Opinion on regularity

We are required to report on the following matters under Section 25(1) of the Local Audit and Accountability Act 2014.

In our opinion, in all material respects, the expenditure and income recorded in the financial statements have been applied to the purposes intended by Parliament and the financial transactions conform to the authorities which govern them.


Report on the CCG’s arrangements for securing economy, efficiency and effectiveness in its use of resources

Under the Code of Audit Practice, we are required to report if we identify any significant weaknesses in the arrangements that have been made by the CCG to secure economy, efficiency and effectiveness in its use of resources.

We have nothing to report in this respect.


Respective responsibilities in respect of our review of arrangements for securing economy, efficiency and effectiveness in the use of resources

As explained more fully in the statement set out on page 34, the Accountable Officer is responsible for ensuring that the CCG exercises its functions effectively, efficiently and economically. We are required under section 21(1)(c) of the Local Audit and Accountability Act 2014 to be satisfied that the CCG has made proper arrangements for securing economy, efficiency and effectiveness in its use of resources.

We are not required to consider, nor have we considered, whether all aspects of the CCG’s arrangements for securing economy, efficiency and effectiveness in the use of resources are operating effectively.

We planned our work and undertook our review in accordance with the Code of Audit Practice and related statutory guidance, having regard to whether the CCG had proper arrangements in place to ensure financial sustainability, proper governance and to use information about costs and performance to improve the way it manages and delivers its services. Based on our risk assessment, we undertook such work as we considered necessary.


Statutory reporting matters

We are required by Schedule 2 to the Code of Audit Practice issued by the Comptroller and Auditor General (‘the Code of Audit Practice’) to report to you if we refer a matter to the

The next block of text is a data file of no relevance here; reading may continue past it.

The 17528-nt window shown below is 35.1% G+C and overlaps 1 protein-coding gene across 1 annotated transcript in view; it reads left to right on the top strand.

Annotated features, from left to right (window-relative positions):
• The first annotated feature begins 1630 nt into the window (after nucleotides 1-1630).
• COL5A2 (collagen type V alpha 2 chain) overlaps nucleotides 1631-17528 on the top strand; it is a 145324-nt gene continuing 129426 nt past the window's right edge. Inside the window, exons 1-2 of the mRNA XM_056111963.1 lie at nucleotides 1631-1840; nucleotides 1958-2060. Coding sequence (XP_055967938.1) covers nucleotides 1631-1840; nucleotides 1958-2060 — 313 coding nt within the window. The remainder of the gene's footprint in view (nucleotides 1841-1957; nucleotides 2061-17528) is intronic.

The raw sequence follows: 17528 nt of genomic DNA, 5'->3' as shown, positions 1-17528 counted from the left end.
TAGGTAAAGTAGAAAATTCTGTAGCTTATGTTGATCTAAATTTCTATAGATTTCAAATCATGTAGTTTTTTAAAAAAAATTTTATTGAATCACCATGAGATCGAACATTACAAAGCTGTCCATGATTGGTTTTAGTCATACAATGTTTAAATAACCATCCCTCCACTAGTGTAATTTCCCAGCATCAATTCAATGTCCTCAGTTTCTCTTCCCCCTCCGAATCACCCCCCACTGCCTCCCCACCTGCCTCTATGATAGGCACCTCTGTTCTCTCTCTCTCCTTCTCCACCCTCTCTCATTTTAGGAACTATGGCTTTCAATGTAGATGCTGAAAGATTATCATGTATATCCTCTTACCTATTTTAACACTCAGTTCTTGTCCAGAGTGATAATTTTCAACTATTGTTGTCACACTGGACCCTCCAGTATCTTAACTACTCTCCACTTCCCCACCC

Secretary of State and NHS England under section 30 of the Local Audit and Accountability Act 2014 because we have reason to believe that the CCG, or an officer of the CCG, is about to make, or has made, a decision which involves or would involve the body incurring unlawful expenditure, or is about to take, or has begun to take a course of action which, if followed to its conclusion, would be unlawful and likely to cause a loss or deficiency.

We have nothing to report in this respect.


The purpose of our audit work and to whom we owe our responsibilities

This report is made solely to the Members of the Governing Body of NHS Blackpool CCG, as a body, in accordance with Part 5 of the Local Audit and Accountability Act 2014. Our audit work has been undertaken so that we might state to the Members of the Governing Body of the CCG, as a body, those matters we are required to state to them in an auditor’s report and for no other purpose. To the fullest extent permitted by law, we do not accept or assume responsibility to anyone other than the Members of the Governing Body, as a body, for our audit work, for this report or for the opinions we have formed.


Certificate of completion of the audit

We certify that we have completed the audit of the accounts of NHS Blackpool CCG for the year ended 31 March 2021 in accordance with the requirements of the Local Audit and Accountability Act 2014 and the Code of Audit Practice.

Timothy Cutler for and on behalf of KPMG LLP,
Chartered Accountants
1 St Peter’s Square
Manchester
M2 3AE
24 June 2021

 

Last updated on 29 June 2021 at 09:57 by Senior communications and engagement officer N